The lodging options in the Torres del Paine region of southern Chile keep getting better. A few years ago, I praised nearby Puerto Natales for its forward-thinking hoteliers and jaw-dropping, avant-garde style. The architecture of these places is so modern and ground-breaking, the ante just keeps going up and up. In the past two years, two more mind-boggling properties have come in to the scene – there’s room for everybody and more.
The Singular is a bit of a whacked-out trip. It’s a five-star hotel inside a refurbished slaughterhouse/meat refrigeration-packing complex on the shores of Puerto Bories, just outside the town. It holds the farm/factory character from the outside, and many of the public spaces inside have kept the industrial elements front and centre. But the 57 guest rooms all have massive windows overlooking the sound and snow-capped peaks beyond – prime storm-watching. The spa, food and service are all very high-end, and the owners counting on a steady stream of high-rollers to keep their rooms full. Competition is fierce, and it’s still another 30 minutes + into the National Park, by the way, and you can definitely NOT see the towers or the Cuernos of Paine from here. That’s a negative indeed. I love how the history comes alive here, and how the locale embraces something authentically Patagonian. But if I’m making a once-in-a-lifetime trip to Torres del Paine, I’d prefer to stay closer.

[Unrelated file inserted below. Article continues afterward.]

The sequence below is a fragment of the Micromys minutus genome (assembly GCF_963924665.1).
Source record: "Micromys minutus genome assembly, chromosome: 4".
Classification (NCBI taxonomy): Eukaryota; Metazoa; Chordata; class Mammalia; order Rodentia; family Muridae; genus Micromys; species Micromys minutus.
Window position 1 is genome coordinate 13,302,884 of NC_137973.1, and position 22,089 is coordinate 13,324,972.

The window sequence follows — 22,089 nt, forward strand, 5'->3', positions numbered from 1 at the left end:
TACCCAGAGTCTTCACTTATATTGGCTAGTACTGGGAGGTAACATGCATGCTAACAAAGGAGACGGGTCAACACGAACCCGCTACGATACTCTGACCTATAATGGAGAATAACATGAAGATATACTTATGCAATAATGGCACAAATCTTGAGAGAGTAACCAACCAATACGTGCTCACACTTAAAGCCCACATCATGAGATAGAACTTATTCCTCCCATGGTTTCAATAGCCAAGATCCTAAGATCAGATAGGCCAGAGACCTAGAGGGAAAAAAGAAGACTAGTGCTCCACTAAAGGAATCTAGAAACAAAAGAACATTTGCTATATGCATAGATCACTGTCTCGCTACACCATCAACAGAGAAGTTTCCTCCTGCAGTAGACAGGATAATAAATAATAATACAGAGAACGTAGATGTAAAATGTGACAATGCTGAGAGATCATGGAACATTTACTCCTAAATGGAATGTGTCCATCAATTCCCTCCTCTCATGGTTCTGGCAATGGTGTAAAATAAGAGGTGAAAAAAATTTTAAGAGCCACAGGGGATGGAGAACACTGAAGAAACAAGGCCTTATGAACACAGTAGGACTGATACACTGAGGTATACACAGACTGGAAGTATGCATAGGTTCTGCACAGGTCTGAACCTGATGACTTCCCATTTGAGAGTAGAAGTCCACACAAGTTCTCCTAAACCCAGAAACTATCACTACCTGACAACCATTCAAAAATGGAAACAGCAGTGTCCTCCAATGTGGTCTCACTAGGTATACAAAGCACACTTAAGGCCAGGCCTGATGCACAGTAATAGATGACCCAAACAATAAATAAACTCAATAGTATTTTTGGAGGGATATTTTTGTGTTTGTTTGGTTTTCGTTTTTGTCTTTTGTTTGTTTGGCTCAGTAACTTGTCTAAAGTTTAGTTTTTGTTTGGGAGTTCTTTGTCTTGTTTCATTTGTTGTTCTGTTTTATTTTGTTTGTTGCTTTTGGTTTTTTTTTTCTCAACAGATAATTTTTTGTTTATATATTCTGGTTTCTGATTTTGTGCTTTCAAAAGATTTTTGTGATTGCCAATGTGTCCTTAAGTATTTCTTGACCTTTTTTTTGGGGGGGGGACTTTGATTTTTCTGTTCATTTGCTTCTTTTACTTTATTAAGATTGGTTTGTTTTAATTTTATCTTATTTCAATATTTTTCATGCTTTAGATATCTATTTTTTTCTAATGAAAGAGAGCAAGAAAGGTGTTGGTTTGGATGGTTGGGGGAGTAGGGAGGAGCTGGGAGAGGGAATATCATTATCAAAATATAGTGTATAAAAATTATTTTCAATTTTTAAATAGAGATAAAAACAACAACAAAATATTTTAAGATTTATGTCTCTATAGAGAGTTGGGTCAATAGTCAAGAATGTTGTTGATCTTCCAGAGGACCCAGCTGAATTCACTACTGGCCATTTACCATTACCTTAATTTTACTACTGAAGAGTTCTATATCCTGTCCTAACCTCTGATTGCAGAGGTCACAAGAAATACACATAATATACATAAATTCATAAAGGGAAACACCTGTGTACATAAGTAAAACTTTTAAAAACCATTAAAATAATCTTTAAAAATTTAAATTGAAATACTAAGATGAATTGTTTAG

Closer to the national park, the new Tierra Patagonia is widely modern in design. With 40 rooms, it’s intimate and cozy, perfect to balance the harsh conditions outside.
In Puerto Natales, you have the eco-friendly Hotel Altiplanico and the maybe-too-wierd-for-my-tastes Remota.
And my regular return visits to the highly-esteemed explora Salto Chico reiterates over and over again that the folks at explora are the true experts here – all these other hotels are staffed by ex-explora people, and the confidence explora shows can’t be measured.
All of these hotels are located at least a 3.5-hour drive from the nearest, reliable airport in Punta Arenas. Natales does have an airport, but service is very dicey. And most of them offer all-inclusive packages (transfers, meals, lodging, drinks, and daily excursions with bilingual guides), which means you’ll not have the opportunity to visit the others. Your experience will depend, therefore, on which you choose.
It’s no easy choice! Shoot me an email and let me know what you’re looking for, and I’d be happy to help you narrow things down.
In the meantime, don’t wait. Get yourself down to the remote, wild, rugged and even stylish hotel haven at the end of the world.